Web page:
ZBA revokes Cucina’s red barn Temporary Certificate of Occupancy

The Red Barn at Cucina. (photo by Alan Carey)

The Woodstock Zoning Board of Appeals, on Thursday, August 23, revoked a temporary Certificate of Occupancy (C of O) granted to Cyrus Adler, owner of the Mill Hill Properties for a catering facility that the owners of Cucina restaurant, Lois Freedman Gianni Scappin, hope to establish in the former Riseley’s red barn on the same property as the restaurant, at the intersection of Routes 212 and 375.

The Temporary C of O had been granted Adler on June 19 by Woodstock Zoning Enforcement Officer Ellen Casciaro for a 90 day period, pending completion of the planning board review process. The ZBA action arose when a neighbor of the Cucina property, Nancy Schauffler, asked for a reconsideration of Casciaro’s action regarding 105 and 109 Mill Hill Road based on the legitimacy of the temporary certificate of occupancy and the specifics of the temporary C of O and whether it was specifically for renovations.

Earlier this summer, Cucina was mentioned at a town board meeting after it held a catered event under the temporary C of O in the barn structure. Among complaints were noise, and accusations that Cucina allowed parking on property it did not own, and was asked to keep cars off of.


Last Spring, Schauffler brought a similar interpretation request before the ZBA regarding Casciaro’s granting of a building permit to Adler for the Cucina renovation, which was eventually rescinded when the ZBA found her process faulty. The board later heard an appeal from Cucina owners and agreed to let them, and Adler, start again and go before the Woodstock Planning Board for a special use permit review. That process was started on June 7, but hasn’t been followed up on since.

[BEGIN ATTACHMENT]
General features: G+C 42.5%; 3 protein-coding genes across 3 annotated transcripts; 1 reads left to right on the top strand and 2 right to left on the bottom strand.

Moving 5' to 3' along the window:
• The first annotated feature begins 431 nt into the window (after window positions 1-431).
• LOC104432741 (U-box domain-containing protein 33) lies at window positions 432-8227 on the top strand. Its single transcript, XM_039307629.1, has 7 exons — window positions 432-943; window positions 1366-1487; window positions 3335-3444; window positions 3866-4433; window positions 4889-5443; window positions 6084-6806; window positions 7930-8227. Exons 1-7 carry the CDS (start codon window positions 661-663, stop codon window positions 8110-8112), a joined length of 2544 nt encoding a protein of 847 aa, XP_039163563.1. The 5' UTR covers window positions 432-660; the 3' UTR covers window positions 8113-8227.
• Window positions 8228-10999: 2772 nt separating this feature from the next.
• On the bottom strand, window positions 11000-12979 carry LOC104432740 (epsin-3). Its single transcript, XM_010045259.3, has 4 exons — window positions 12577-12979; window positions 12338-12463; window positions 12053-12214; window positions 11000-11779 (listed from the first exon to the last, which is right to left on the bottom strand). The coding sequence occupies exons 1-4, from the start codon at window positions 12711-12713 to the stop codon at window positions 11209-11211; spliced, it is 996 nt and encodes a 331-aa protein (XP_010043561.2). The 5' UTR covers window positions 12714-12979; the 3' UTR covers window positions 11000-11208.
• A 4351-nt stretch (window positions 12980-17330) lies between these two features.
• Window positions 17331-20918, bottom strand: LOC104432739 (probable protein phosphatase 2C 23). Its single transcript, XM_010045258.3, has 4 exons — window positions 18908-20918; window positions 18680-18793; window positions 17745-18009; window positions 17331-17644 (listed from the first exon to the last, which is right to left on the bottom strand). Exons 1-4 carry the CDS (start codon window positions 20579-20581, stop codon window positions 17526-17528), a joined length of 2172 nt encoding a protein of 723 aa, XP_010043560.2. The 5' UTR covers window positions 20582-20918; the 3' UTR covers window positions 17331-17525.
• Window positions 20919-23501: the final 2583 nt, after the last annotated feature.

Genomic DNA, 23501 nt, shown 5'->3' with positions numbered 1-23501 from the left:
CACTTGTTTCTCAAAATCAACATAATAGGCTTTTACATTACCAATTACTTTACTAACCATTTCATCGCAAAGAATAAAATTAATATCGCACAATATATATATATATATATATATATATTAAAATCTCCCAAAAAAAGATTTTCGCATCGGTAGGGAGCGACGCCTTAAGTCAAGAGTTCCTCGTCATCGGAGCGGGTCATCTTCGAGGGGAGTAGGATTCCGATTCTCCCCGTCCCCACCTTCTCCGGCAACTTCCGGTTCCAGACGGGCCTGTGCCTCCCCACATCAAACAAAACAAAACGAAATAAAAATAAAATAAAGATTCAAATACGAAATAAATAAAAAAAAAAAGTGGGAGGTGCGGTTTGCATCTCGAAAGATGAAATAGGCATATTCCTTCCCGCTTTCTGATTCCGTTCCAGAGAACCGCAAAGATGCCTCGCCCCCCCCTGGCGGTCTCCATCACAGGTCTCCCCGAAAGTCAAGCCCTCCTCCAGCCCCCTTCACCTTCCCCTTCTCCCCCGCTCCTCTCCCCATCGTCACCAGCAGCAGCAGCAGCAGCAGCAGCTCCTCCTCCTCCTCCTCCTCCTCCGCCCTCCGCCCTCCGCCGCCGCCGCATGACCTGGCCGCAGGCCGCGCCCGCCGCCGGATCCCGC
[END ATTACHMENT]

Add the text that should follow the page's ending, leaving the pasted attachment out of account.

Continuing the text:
“They should have done what we asked for and gone through the planning board process,” ZBA Chairman Howard Harris said of his decision this week.

Cucina has estimated their renovation costs to date at around $125,000.

At the time when the ZBA agreed to let Cucina try going through the approval process for its catering hall again, via the Planning Board, an attorney for the restaurant noted how Cucina was going to be working through more formal channels and processes so no determination was needed regarding the inevitable legality of the original building permit, beyond the ZBA’s decision.

The ZBA determined, this past week, that the Temporary C of O granted Cucina, and Adler, was invalid for any uses beyond building, and hence had been misused.

Harris said this week that Adler and Cucina could file an Article 78 lawsuit in state court to have the ZBA’s decision reversed.

It remains to be determined whether they can continue with, or re-start, any of their planning permits process.

Calls to Cucina and Adler resulted in both parties stating they had no comments to make at this time.

Last Spring, Adler referred to the whole situation as being like “a dog chasing its own tail,” and “baffling” to him given that he’d thought the town would embrace his site renovation ideas.

There is one comment

  1. Derek

    It’s really difficult to imagine that people think Woodstock is a really crummy place to try and run a business other than “catering to hippie tourists”.

    I’m having a really hard time understanding how anyone could ever get that impression.

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